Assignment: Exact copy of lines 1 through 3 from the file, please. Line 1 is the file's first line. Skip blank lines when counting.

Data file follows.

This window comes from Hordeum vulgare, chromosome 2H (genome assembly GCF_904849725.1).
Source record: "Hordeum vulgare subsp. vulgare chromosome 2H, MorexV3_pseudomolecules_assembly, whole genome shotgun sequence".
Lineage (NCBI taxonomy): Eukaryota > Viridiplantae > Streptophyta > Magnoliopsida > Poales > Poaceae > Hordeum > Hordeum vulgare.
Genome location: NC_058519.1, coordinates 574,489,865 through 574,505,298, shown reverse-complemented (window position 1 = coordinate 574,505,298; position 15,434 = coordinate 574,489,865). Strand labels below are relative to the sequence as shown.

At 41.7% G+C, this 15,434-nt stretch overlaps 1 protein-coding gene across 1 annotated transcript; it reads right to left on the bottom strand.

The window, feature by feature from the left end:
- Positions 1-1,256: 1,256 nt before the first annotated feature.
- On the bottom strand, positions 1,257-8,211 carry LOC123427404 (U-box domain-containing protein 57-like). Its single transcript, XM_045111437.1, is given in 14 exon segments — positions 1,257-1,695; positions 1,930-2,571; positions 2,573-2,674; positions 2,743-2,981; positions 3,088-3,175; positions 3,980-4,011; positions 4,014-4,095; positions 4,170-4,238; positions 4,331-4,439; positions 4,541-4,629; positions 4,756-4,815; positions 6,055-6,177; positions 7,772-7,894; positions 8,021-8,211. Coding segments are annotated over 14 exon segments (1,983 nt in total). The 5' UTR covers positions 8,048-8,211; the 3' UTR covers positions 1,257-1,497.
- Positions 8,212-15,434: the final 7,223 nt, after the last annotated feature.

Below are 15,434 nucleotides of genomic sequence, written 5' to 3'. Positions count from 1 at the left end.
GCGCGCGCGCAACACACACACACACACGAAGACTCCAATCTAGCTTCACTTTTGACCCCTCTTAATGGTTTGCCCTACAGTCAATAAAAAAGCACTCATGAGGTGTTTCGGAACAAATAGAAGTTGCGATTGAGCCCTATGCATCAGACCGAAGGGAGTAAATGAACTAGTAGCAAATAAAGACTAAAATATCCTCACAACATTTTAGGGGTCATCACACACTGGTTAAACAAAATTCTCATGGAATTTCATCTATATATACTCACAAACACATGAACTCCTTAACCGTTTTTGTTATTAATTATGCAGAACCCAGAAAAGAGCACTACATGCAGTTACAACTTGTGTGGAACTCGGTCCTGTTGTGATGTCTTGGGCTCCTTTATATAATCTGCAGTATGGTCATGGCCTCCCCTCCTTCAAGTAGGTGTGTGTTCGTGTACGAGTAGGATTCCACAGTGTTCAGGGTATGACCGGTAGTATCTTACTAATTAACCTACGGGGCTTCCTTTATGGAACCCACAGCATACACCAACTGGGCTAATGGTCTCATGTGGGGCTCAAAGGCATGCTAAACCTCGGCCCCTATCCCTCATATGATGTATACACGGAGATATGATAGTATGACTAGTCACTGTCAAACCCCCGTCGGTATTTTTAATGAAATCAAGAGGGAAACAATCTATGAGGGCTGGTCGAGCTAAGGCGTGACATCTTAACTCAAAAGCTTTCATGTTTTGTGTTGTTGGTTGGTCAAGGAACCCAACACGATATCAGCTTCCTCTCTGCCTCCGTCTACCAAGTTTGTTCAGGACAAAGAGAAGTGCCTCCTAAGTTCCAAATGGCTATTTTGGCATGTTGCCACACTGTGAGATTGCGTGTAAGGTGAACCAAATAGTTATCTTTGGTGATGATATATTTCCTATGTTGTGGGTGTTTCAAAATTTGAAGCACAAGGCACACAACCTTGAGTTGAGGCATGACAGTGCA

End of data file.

This window comes from Hordeum vulgare, chromosome 2H (genome assembly GCF_904849725.1).
Source record: "Hordeum vulgare subsp. vulgare chromosome 2H, MorexV3_pseudomolecules_assembly, whole genome shotgun sequence".
Lineage (NCBI taxonomy): Eukaryota > Viridiplantae > Streptophyta > Magnoliopsida > Poales > Poaceae > Hordeum > Hordeum vulgare.